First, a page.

WASHINGTON, D.C. - Senator Barbara A. Mikulski (D-Md.) has joined a group of her Senate colleagues in calling on Health, Education, Labor and Pensions (HELP) Committee Chairman Senator Michael B. Enzi (R-Wyo.) to hold a hearing on the Department of Education's enforcement of Title IX under the "Additional Clarification of Intercollegiate Athletics Policy."
"When the University of Maryland women's basketball team won the NCAA championship last month, the nation - and especially my own home state of Maryland - was gripped by the excitement of their tremendous season. These champion student athletes reminded us of just how important Title IX is in promoting equality in intercollegiate athletics," said Senator Mikulski. "I will continue to fight to make sure Title IX provides women and girls with the opportunities they deserve and is not weakened by any policy."
The text of the letter is below:
Dear Chairman Enzi,
We're writing to request the Committee to hold a hearing on the Department of Education's "Additional Clarification of Intercollegiate Athletics Policy" under Title IX of the Education Amendments of 1972.
For over thirty years, Title IX has opened doors by giving women and girls an equal opportunity to participate in student sports, we're concerned that the Department's proposal could unfairly reduce their opportunities for participation in the future. Under the Department's new guidance, colleges that provide fewer sports opportunities to women can be considered to have accommodated female students and complied with Title IX, based solely on the results of a student survey. If female students do not reply to a survey emailed to them, the Department will assume that they are not interested in additional sports activities. But a survey alone cannot reliably measure students' interest in sports. Many students may not respond to, or even open, email surveys. In fact, in a report to the Senate Appropriations Committee, the Department highlighted the low response rates of surveys and the importance of monitoring by the Office of Civil Rights.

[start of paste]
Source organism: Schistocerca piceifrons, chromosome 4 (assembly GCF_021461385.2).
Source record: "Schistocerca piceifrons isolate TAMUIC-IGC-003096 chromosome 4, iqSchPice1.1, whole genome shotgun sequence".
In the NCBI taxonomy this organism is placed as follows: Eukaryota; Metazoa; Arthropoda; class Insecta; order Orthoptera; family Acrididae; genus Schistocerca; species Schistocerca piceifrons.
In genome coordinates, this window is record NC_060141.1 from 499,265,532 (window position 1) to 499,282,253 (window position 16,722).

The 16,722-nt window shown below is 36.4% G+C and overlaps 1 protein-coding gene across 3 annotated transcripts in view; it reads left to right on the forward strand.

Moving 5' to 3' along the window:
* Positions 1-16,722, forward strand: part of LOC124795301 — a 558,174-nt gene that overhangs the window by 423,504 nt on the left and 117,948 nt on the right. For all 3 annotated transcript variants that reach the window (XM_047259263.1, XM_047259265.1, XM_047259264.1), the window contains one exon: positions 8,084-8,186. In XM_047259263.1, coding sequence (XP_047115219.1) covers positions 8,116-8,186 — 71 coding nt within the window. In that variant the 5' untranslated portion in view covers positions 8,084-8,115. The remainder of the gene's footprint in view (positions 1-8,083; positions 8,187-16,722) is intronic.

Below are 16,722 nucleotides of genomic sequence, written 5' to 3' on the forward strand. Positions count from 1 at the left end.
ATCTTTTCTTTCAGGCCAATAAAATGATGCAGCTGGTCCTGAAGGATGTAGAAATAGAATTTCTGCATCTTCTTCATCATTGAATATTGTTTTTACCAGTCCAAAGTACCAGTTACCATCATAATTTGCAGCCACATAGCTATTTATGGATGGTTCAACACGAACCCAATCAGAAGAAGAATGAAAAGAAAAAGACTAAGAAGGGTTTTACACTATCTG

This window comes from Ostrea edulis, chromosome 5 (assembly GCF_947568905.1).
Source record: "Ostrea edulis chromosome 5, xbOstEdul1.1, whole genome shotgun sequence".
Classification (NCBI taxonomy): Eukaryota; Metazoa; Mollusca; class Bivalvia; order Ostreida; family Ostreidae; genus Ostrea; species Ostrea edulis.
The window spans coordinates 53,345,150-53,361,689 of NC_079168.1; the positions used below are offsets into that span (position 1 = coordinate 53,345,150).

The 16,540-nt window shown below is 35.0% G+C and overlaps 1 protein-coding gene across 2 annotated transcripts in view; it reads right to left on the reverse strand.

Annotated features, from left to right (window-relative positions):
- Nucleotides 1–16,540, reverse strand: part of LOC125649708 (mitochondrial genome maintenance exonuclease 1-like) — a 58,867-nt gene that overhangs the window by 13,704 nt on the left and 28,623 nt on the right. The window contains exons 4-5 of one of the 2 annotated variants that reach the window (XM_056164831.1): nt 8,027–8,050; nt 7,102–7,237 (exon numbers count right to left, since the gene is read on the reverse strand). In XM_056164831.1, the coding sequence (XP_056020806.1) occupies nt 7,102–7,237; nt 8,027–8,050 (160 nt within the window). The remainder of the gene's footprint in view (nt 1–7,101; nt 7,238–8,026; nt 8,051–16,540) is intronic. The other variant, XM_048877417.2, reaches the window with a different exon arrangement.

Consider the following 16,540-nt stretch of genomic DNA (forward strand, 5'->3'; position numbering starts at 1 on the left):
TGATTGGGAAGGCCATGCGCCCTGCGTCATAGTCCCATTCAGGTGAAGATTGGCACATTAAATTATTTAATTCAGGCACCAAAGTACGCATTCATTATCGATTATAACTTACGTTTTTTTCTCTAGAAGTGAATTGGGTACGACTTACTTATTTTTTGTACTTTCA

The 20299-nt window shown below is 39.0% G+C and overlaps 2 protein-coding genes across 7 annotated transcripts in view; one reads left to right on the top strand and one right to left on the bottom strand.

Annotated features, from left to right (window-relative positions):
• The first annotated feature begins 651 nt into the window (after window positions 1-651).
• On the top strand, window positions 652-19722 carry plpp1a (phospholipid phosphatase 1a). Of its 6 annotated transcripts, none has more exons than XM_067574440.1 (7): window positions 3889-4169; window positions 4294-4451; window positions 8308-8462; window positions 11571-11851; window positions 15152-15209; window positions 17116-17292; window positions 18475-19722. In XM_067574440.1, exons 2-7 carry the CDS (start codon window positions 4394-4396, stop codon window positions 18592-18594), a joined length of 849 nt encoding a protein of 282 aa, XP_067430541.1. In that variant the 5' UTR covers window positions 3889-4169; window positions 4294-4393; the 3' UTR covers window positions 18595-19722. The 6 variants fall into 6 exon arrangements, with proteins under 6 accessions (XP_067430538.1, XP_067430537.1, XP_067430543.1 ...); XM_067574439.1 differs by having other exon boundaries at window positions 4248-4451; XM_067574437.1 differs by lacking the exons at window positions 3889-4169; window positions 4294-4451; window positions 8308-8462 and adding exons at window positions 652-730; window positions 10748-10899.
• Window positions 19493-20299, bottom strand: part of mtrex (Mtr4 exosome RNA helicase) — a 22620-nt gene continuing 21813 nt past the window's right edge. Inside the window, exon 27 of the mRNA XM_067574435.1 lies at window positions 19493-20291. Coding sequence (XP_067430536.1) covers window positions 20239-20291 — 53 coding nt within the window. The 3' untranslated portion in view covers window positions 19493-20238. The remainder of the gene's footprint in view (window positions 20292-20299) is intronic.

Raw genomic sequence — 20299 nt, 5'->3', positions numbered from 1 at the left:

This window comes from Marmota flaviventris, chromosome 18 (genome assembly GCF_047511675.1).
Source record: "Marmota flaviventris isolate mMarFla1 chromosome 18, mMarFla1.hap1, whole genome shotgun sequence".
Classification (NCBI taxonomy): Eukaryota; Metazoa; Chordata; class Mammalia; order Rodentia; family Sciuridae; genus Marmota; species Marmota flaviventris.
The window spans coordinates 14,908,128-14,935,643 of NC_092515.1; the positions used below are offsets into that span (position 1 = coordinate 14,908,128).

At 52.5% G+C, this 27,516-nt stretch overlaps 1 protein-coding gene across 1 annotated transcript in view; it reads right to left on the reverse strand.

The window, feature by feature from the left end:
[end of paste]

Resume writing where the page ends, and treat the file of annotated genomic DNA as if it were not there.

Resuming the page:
The new guidance also does not require colleges to weigh other factors they have traditionally had to consider, such as coaches' and administrators' opinions, or women's athletic participation at nearby high schools or in recreational leagues, even though these factors are important guides to female students' interest and potential. By contrast, in answering a survey, students who have been denied equal opportunity in sports may express only tentative interest in sports or confidence in their skills. Such surveys may actually do little more than reflect the current denial of equal opportunity, rather than the students' true interest and potential, and such surveys would provide colleges an easy means of evading Title IX's goal of equal opportunity.
Title IX has been an extraordinary success in opening up new worlds of participation in sports by young women and girls, and it would be a serious mistake to roll back that progress. We urge you to schedule a hearing on the Additional Clarification, to ensure that the new guidance does not weaken enforcement of Title IX in athletics.